BOP Theatre works to create excellent theatre that brings the stories of disabled people to the stage in accessible and innovative ways. Through our productions we reach a diverse range of people in different places, including rural and international communities. We create an ambitious, respected space to place disabled voices and narratives centre-stage. We strive to make experimental work that is unique, to learn from the results of what we do and to share that learning. We create work for people of all ages and who belong to diverse cultures.
As a theatre company with disability at its core, we feel it is important to establish an expectation that we will produce high quality theatre that embodies the principles of Creative Access. We wish to demonstrate a culture in which disabled artists are recognised for the excellence of their work, celebrated for the stories that they bring to the stage and are a vital part of the artistic landscape of Scotland.
We define Creative Access as new and innovative work that imaginatively embeds a range of tools such as audio description, captioning and sign language from the very beginning of the artistic process. To claim any credibility in promoting access to the wider arts community we have to show that it can be done well, that it adds value to a creative product and that it is desired by audiences. Through shows such as Wendy Hoose (2014/15/16) and Crazy Jane (2015) we have demonstrated convincingly that Creative Access was not just a way of meeting legal and moral equality obligations, it was something audiences enjoyed and that other theatre makers could and should aspire to.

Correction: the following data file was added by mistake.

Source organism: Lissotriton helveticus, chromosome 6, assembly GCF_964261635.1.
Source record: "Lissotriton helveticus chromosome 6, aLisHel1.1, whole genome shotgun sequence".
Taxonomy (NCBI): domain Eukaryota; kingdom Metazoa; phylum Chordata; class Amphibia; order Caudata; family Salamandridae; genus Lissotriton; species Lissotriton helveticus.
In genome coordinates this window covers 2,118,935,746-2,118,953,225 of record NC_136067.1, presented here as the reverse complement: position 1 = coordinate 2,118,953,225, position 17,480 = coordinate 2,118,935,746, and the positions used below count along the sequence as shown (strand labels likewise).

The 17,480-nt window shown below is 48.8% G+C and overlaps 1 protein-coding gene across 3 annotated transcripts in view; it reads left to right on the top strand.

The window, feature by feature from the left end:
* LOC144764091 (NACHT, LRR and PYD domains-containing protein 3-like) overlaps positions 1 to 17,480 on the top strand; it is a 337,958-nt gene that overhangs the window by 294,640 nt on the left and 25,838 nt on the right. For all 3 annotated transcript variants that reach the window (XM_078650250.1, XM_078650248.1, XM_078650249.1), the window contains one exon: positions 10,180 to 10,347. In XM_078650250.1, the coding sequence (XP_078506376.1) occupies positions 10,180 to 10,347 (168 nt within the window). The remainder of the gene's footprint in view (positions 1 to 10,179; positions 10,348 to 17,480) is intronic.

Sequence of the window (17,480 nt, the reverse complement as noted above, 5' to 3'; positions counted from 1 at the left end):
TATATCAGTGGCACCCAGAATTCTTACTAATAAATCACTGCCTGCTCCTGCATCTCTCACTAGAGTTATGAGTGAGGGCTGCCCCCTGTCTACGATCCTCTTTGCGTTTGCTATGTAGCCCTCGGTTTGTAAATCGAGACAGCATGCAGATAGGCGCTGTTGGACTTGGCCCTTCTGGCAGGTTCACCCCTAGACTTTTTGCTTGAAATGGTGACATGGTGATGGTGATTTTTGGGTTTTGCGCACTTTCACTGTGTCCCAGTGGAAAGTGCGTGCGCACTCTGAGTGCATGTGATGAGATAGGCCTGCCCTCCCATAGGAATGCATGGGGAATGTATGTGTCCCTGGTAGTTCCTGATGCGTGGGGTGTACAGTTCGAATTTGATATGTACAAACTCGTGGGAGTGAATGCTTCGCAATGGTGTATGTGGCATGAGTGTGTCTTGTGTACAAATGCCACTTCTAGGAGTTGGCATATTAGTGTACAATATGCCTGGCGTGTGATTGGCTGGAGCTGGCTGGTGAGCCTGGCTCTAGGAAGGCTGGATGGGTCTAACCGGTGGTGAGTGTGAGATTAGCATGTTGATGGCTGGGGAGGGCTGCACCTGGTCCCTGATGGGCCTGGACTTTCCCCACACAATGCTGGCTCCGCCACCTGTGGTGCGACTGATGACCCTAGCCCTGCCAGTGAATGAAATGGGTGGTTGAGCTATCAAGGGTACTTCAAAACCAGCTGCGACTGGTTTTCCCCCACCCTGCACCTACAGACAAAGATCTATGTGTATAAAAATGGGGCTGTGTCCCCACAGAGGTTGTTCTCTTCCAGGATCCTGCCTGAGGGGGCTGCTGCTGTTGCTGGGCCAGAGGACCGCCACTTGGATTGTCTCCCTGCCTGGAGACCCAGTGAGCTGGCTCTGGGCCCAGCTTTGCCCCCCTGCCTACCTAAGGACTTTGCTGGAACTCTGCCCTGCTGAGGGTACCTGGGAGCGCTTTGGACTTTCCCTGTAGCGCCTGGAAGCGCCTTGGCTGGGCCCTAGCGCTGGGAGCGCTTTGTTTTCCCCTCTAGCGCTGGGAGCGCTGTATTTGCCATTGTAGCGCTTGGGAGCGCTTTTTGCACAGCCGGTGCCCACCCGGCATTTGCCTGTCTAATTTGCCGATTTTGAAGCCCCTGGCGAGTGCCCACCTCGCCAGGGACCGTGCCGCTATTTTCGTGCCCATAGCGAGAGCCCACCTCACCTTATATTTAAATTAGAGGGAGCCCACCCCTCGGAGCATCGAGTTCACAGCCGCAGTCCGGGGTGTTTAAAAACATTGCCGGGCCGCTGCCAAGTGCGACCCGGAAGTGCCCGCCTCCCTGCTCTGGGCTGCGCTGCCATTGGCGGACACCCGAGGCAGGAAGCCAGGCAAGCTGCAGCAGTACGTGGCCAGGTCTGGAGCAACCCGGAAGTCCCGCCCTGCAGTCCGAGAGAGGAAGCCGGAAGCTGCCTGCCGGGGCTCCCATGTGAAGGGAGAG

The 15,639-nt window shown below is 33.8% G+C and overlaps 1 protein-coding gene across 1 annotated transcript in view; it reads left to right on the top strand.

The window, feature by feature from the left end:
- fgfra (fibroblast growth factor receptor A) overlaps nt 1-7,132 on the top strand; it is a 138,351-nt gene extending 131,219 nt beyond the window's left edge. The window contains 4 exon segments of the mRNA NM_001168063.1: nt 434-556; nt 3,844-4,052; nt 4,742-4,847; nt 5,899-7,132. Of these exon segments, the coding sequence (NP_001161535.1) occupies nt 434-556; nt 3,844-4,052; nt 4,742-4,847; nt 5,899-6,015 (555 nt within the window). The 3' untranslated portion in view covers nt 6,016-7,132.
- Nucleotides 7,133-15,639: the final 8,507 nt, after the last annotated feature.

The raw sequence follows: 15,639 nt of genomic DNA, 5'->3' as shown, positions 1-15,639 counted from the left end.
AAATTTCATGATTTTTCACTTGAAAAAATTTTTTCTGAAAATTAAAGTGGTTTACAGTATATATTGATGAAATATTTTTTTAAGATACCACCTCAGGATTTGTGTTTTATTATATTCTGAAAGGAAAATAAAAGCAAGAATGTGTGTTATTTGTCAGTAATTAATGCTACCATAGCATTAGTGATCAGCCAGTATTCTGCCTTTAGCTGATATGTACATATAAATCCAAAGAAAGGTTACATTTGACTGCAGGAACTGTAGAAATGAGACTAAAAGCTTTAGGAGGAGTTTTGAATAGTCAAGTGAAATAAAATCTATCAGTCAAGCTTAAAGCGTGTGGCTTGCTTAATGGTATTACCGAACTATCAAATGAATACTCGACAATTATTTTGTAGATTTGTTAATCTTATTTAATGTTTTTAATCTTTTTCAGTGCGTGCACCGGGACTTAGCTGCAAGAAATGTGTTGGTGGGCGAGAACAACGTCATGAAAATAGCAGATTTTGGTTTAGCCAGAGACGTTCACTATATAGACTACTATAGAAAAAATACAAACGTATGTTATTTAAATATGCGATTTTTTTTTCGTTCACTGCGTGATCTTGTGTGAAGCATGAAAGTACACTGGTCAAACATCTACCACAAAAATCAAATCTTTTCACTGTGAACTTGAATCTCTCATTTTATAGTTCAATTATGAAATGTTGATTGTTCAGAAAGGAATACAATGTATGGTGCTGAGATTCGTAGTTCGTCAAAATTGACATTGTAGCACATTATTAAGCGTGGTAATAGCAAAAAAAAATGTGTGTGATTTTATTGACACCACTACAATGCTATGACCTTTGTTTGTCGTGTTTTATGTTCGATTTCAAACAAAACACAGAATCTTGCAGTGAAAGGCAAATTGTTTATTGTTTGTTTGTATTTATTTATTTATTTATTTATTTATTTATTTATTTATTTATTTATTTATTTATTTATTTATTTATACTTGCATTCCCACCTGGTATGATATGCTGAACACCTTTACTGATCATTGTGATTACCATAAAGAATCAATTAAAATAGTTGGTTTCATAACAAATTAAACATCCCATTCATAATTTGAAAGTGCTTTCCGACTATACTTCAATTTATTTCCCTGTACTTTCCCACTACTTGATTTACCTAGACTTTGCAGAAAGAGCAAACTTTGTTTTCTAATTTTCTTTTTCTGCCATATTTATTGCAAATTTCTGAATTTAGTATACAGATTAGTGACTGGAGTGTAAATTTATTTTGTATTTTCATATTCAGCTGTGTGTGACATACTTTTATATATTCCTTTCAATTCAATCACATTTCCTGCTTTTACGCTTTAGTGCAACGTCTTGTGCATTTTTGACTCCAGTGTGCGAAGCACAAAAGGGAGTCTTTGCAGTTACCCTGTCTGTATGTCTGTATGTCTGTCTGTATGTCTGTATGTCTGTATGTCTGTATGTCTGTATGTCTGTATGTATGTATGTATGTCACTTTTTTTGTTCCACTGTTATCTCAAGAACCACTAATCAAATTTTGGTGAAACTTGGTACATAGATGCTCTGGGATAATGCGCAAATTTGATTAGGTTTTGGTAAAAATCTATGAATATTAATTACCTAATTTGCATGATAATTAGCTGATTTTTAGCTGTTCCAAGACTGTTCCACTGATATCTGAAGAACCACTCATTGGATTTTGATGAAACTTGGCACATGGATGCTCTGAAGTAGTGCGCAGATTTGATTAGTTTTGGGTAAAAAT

“the production, co-directed by McKnight and Robert Softley Gale, has no time for such soppiness; it is rude, ribald and hilariously off-colour, and bodes tremendously well for the new directorship of Birds of Paradise.”
★★★★ THE GUARDIAN on ‘Wendy Hoose’
“… a two-hour drama-cum-cabaret..that adds another beautiful and haunting strand to the current generation of great work by Scottish-based companies involving artists with disabilities.”
★★★★ The Scotsman on ‘Crazy Jane’
Following these initial successes, we have gone on to develop our ‘risky aesthetic’ – putting atypical bodies on stage, which is risky for them and for us – challenging our newly confident audiences with productions that showcased unique voices from the deaf and disabled community.
Purposeless Movements (2016) – explored the specific physicality of men with Cerebral Palsy, consciously rejecting traditional movement and theatre styles to create something uniquely their own. The show played to packed out audiences at Tramway, Glasgow, Traverse, Edinburgh and Eden Court Theatre, Inverness – it received two 2016 CATs Nominations for Best Director and Best Ensemble.
“…this is one brilliantly shrewd triumph of a show…”
★★★★★ The Herald on ‘Purposeless Movements’
“real laugh-out-loud stuff…wit, charm and pathos…”
★★★★ The Scotsman on ‘Purposeless Movements’
Role Shift (2016), developed for a Play, Pie and Pint, consciously tackled the role of the BSL interpreter within live theatre – a subject of great interest to the Deaf community – and placed a disabled performer with an atypical body centre stage. Role Shift had a broad popular appeal, playing to audiences at Oran Mor and The Gaiety Ayr.
“Role Shift was by turns, a hilarious rollicking comedy, a comment on sexual mores and how the world views the disabled…”
★★★★★ Mumble Theatre on ‘Role Shift’
“I thought it was dangerous. A hell of a lot more interesting than the stuff other companies create. Much of the work I see is ordinary. This isn’t ordinary. It is unique and engaging.”
Ourmwork to date shows that by placing atypical bodies centre stage in shows that look like nothing else and could only have been made by us, we have carved out a highly-valued place in the Scottish cultural landscape.